'The Little Drummer Girl': John Le Carre's only female protagonist shines in Park Chan-wook's convoluted adaptation
Florence Pugh as Charlie has outshined her already established co-stars - Michael Shannon and Alexander Skarsgard - in BBC One/ AMC's latest John Le Carre adaptation
Florence Pugh is one actress who makes up in charisma what she lacks in stature, and in BBC One/ AMC's second adaptation of a John Le Carre novel (the first being the Tom Hiddleston and Hugh Laurie-starring 'The Night Manager') the upcoming actress has outshined her already established co-stars, Academy Award-nominee Michael Shannon and Emmy Award-winning Alexander Skarsgard.
Starring as Charlie Ross, Pugh's relentless performance has not only done absolute justice to Le Carre's only female protagonist but has been a refreshing take on the otherwise conventionally attractive spy-ladies.
Set against the late 1970s Israel-Palestine conflict, Le Carre's story, directed by Korean visual mastermind Park Chan-wook, follows the young and aspiring actress Charlie who is bold in her execution, and strongly supports the Palestinian uprise...since that is the most "fashionable" thing to do.
Utilizing the already blurred lines between reality and fiction in Charlie's life, Mossad agents Marty Kurtz (played by Shannon) and Gadi Becker (played by Skarsgard) bring her on board where she has to pose as the lover of the now captive terrorist, Michel (or Salim) (played by Amir Khoury).
Soon realizing that she is no longer a part of the stage, but has to act her way into the real world, Charlie's acting skills are put to test, and each time the actress outwits her arbiter with her convincing performance.
Since no spy drama is ever complete without the construction of a credible lie, Charlie's finest art lies in her ability to lie. That almost immediately makes her the perfect performer for Kurtz who is hovering over the script which might eventually lead them to bring down the leader of Palestinian Liberation Organization, Khalil, who is also known to be Michel's brother.
Throughout the show, Chan-wook has presented Charlie as an actress-in-the-making, who is improvising her way through a rather convoluted script. Probably the role, therefore, was not much of a challenge for Pugh who herself is an upcoming actress, but has managed to outshine her co-stars in Chan-wook's Byzantine projection of the spy tale. Chan-wook who is best known for giving the audience some relishing visual treats has put the characters against an unsettlingly beautiful Europe. If the suspenseful paranoia in Le Carre's novel is to be read in order to be felt, then in Chan-wook's adaptation, the same paranoia needs to be seen.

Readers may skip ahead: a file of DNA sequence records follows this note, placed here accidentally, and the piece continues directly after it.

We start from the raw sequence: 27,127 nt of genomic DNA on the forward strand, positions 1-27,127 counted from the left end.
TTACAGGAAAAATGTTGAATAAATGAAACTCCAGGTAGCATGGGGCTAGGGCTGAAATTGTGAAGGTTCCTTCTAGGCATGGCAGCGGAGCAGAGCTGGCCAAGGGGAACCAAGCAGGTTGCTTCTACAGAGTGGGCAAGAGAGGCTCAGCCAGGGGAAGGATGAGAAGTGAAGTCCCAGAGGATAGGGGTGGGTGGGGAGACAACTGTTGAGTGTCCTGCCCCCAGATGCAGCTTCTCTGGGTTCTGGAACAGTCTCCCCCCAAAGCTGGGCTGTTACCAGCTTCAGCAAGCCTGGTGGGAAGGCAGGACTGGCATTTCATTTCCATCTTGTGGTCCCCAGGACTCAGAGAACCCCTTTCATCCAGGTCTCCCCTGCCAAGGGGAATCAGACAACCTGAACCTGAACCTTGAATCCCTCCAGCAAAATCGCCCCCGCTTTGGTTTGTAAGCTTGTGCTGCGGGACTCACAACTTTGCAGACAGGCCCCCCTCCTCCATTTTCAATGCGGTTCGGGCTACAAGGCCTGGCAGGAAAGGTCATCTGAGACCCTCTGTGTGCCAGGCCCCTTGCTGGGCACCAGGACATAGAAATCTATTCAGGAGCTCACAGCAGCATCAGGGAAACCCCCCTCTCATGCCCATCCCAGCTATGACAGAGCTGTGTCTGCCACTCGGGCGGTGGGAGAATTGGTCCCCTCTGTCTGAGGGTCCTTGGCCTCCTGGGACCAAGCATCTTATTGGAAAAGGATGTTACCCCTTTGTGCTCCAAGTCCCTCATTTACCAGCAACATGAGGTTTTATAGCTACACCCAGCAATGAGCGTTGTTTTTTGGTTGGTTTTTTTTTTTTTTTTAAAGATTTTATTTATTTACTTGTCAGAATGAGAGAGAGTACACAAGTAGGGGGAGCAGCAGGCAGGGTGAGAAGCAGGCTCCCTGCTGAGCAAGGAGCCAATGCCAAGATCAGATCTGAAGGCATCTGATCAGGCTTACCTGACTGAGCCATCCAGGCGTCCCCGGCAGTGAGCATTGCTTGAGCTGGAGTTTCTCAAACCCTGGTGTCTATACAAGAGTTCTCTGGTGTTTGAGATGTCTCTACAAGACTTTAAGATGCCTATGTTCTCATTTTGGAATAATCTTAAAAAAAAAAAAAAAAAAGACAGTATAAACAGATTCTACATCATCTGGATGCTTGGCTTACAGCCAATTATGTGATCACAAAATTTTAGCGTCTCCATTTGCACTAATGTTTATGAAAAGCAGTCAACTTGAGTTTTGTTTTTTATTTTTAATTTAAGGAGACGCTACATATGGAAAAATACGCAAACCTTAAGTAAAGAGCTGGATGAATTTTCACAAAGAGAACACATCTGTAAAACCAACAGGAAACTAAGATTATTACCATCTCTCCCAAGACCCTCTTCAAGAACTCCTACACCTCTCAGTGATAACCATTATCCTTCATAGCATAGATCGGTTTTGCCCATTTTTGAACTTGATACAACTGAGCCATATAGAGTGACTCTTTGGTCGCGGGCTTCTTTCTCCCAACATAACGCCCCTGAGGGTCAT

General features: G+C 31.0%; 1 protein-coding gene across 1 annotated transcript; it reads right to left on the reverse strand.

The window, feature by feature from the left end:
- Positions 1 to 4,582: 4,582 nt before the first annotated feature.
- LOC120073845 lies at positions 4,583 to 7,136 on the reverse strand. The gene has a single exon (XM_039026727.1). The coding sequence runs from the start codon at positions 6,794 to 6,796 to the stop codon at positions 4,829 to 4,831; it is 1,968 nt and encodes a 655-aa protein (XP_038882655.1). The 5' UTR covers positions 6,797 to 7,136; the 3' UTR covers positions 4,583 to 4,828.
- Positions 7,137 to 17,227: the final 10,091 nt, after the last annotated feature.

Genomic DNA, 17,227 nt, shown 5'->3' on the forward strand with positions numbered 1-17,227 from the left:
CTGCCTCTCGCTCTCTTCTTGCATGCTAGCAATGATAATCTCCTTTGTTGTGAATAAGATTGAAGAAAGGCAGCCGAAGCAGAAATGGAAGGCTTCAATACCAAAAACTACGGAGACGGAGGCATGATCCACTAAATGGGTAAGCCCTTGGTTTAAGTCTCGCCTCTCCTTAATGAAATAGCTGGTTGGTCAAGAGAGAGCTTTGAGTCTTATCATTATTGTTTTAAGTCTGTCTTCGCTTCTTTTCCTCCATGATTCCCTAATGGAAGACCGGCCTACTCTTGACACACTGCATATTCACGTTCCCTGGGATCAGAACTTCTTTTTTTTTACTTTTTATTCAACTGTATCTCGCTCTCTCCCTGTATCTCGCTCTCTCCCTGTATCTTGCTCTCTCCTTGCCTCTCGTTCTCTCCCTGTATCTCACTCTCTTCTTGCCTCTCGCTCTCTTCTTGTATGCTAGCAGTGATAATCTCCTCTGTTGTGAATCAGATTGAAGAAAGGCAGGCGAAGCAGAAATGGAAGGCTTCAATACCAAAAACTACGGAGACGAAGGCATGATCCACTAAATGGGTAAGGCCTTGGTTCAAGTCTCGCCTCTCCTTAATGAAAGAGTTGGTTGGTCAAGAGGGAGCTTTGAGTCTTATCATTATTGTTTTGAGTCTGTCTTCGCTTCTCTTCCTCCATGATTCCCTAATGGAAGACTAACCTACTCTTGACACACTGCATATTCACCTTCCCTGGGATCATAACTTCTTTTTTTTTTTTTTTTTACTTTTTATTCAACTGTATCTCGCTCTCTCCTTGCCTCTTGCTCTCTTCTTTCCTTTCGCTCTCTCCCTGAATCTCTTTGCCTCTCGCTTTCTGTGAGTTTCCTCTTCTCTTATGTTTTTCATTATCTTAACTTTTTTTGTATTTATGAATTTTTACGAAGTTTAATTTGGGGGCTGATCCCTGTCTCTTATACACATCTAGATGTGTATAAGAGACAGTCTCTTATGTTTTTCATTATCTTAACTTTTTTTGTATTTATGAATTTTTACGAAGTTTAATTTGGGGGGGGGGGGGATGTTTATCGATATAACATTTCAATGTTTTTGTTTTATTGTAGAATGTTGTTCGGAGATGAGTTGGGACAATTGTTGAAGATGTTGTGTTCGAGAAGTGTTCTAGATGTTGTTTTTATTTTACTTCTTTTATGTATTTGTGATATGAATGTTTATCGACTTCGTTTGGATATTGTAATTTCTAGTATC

One of the most basic elements that bring out the visual brilliance of the show is Chan-wook's play with chiaroscuro. Unlike most espionage films, the bright contrast of the primary colors has highlighted some of the most significant moment in the show. In the first few episodes, we see Charlie mostly clothed in flashing blue, red, green, and yellow which give her the appearance of an outsider in the war's otherwise grey background. As a contrast to her appearance, Kurtz is only seen in brown and other mute hues depicting his ambiguity. Even the difference in the color tone begins to fade as the show gradually approaches a point towards the fifth episode, when remaining neutral is no more an option for Charlie.
It is difficult to fathom after the fifth episode where her true loyalty lies, but even as an audience, we struggle to find where to place our sympathy. Morals begin to get directed in completely random directions with Charlie's introduction to Michel's people. As for the first time she begins to hear the stories of their struggles, she realizes that no one in this war is an enemy, there is only a surplus of victims. She is unable to decide where her true loyalty lies, as an outsider all she has ever done is sympathize with the war, not really understand people's ideas about the war.
With the revelation, the actress who was recruited as a spy could very well turn into a terrorist, but Charlie makes a final decision - she does not pick sides, she only does what each side has asked her to do. In that way, she remains the actress that she is, and as Khalil asked, "So you don't believe in anything?" Charlie's hidden guilt about not truly dedicating herself to anything fully comes out in the form of silence. She does not know who she is anymore, an Israeli spy of a Palestinian sympathizer? All that remains constant for her is her acting skills and her love for Gadi.
In spite of the compelling storyline, and the beautiful performances, the true star of the show (other than Pugh) most certainly is director Park Chan-wook. His ethereal depiction of foreign sceneries can sometimes be distracting, but for the good. Chan-wook's script, unlike Kurtz's script, loses its grip in the end, and it is almost dissatisfying to see how little the script developed over the course of the six episodes. However, Chan-wook makes up for it with his sensational visuals, making the show a beautiful watch. Overall, 'The Little Drummer Girl' has served less as a spy espionage, but keeping aside the argument if it is a must watch or not, the show is authentic in its story-telling and prepossessing in its perception.